By Mike Dorf*
I hate to be the one to say "I told you so" (oh, all right, I love it), but based on reports of the oral argument yesterday, it appears that the Christian Legal Society may become the victim of its own aggressive legal strategy. In his opening brief on the merits and his reply brief, Michael McConnell pressed the claim that Hastings Law School does not even-handedly enforce its "all-comers" rule against all student organizations. Rather, McConnell said, the school had singled out the Christian Legal Society for adverse treatment. Yet as Hastings, respondent-intervenor Hastings-Outlaw, and respondent's amici (including the AALS, represented by yours truly) noted in our briefs, the parties stipulated before the district court that Hastings in fact has and enforces an all-comers rule. We suggested that if the Court thought the case turned on whether Hastings discriminates against the CLS based on its religious viewpoint, then it should Dismiss the Writ as Improvidently Granted, or D.I.G. That is the standard procedure the Court uses when it has granted a petition for a writ of certiorari on the assumption that the case presents an issue it does not really present.
To be sure, the Court doesn't have to D.I.G. If a majority of the Justices thought that the even-handed application of an all-comers policy would still be unconstitutional because of the burden it imposes on CLS, it could rule for CLS despite not knowing whether Hastings really enforces the policy even-handedly. And of course McConnell and petitioner's amici argue in favor of just that result as an alternative to their argument that Hastings discriminates against CLS.
Thus, the fact that the Court is considering D.I.G.ging cannot be good news for CLS. If five Justices thought that a real all-comers policy were clearly unconstitutional, then they would be happy to accept the stipulation. Indeed, the fact that McConnell placed so much emphasis on the supposed discriminatory character of enforcement suggests that he himself was worried about this case.
And there's more good news. Even if the Court were to: 1) accept the stipulation at face value; and 2) invalidate the all-comers policy as unreasonable; 3) law schools and other public institutions would still be able to enforce viewpoint-neutral anti-discrimination policies against organizations such as CLS---unless the Court were to write the sort of sweeping opinion it seems very unlikely to write here. Of course, I think that step 2) would still be mistaken because, as the AALS brief explains, the all-comers rule is both a reasonable means of enforcing an anti-discrimination policy and serves the important interest of maintaining open access in its own right. Still, the real prize in cases involving Christian Legal Society chapters (and like organizations) is the ability to apply anti-discrimination principles. (I still have my doubts about whether the all-comers rule is best as a matter of policy. Indeed, I think cases of this sort present hard policy questions even for an anti-discrimination rule. But hard policy questions need not be hard constitutional questions.)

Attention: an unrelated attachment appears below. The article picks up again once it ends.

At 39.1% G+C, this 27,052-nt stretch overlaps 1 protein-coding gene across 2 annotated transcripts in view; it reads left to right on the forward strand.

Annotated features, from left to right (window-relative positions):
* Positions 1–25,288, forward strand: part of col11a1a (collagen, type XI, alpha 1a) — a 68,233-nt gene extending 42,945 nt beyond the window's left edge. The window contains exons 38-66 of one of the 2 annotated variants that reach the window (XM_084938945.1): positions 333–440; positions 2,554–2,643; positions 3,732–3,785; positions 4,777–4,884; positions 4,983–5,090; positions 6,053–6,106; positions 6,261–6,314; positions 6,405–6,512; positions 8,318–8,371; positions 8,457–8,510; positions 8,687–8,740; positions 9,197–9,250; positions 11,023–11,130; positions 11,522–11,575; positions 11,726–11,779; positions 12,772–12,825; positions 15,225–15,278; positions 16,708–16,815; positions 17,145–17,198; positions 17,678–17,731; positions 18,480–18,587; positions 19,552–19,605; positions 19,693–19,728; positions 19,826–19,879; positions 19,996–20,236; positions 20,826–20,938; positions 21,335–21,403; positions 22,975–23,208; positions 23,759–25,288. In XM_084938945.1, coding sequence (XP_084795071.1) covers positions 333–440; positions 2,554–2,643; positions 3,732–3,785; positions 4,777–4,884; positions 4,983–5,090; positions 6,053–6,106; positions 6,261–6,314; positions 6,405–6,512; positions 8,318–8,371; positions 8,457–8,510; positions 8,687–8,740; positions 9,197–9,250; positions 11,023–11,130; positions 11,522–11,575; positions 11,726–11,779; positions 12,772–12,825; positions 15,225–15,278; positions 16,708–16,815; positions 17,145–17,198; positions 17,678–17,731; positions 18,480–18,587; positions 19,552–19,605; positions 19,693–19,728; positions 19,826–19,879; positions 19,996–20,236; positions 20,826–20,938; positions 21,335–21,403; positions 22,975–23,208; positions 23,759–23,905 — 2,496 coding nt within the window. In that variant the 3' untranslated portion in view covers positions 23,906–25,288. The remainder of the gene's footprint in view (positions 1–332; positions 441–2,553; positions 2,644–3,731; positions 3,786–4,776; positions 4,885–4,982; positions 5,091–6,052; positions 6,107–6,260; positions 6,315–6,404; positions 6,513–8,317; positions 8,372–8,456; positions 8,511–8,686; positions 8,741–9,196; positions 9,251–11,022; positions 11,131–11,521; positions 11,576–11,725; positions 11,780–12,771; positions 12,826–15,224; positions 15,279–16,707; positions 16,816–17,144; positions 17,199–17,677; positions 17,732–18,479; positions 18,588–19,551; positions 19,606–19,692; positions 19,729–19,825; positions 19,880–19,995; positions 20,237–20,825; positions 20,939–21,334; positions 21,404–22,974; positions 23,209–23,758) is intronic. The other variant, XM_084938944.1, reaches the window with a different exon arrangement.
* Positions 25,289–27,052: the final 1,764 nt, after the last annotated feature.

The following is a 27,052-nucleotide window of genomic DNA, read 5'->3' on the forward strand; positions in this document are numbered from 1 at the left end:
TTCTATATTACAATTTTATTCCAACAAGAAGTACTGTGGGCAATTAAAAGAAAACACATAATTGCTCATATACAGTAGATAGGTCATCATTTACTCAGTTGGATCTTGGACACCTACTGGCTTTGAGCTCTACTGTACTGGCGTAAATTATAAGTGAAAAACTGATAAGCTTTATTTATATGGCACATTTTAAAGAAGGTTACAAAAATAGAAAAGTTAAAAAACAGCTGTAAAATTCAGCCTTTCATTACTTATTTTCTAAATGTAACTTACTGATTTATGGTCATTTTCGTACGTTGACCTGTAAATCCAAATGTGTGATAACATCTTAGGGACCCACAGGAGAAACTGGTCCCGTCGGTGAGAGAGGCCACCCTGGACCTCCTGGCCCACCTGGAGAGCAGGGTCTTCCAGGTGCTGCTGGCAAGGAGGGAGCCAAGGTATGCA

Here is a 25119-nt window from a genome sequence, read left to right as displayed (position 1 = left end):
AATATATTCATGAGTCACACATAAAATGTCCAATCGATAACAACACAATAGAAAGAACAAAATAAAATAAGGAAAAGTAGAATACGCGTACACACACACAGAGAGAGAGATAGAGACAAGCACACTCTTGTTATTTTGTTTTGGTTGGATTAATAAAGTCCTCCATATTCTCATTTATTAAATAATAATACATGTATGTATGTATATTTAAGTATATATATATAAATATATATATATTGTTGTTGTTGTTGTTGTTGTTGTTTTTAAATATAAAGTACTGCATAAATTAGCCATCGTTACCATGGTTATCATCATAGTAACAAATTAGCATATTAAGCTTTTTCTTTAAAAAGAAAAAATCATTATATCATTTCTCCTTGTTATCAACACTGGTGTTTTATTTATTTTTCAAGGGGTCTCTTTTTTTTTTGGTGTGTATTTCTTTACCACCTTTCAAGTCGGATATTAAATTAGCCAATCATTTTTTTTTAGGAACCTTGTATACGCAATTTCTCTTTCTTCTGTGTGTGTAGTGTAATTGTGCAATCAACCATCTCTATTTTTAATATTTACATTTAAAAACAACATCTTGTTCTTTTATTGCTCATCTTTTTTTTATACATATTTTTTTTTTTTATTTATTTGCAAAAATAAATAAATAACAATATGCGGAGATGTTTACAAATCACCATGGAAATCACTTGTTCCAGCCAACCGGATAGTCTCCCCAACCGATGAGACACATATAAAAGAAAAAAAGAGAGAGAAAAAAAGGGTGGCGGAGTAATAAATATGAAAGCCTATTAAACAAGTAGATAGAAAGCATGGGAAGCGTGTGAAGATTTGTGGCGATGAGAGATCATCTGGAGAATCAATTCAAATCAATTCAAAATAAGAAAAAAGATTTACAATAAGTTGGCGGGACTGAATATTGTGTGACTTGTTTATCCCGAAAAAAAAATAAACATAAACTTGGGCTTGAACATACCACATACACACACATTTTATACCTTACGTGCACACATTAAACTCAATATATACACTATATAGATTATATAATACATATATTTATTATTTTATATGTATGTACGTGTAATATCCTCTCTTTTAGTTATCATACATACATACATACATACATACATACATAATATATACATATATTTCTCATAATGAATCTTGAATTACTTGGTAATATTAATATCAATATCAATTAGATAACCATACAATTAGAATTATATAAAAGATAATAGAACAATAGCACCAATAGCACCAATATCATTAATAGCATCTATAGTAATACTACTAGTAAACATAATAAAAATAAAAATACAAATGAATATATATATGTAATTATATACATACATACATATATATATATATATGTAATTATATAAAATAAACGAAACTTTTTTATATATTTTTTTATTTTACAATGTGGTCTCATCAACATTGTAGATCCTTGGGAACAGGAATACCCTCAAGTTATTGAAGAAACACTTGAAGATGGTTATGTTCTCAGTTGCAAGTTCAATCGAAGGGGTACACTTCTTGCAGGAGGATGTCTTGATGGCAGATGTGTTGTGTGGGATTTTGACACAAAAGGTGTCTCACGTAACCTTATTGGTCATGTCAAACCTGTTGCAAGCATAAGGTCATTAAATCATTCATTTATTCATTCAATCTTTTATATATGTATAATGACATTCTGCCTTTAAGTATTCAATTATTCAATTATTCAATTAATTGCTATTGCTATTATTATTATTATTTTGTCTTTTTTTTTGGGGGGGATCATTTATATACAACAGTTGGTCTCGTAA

Should the Court end up D.I.G.ging, it likely will eventually have to take a case arising out of a conflict between a CLS chapter and a law school with an anti-discrimination policy. But a D.I.G. could forestall that decision for years. And as a certain Chief Justice likes to say, if it's not necessary to decide an issue, it's necessary not to decide that issue.
* I am writing this blog post on my own behalf, rather than in my capacity as a lawyer for the AALS--although I am confident that what I say here is fully consistent with the interests of the AALS. But in case there's any doubt, I did not run this by anyone at the AALS.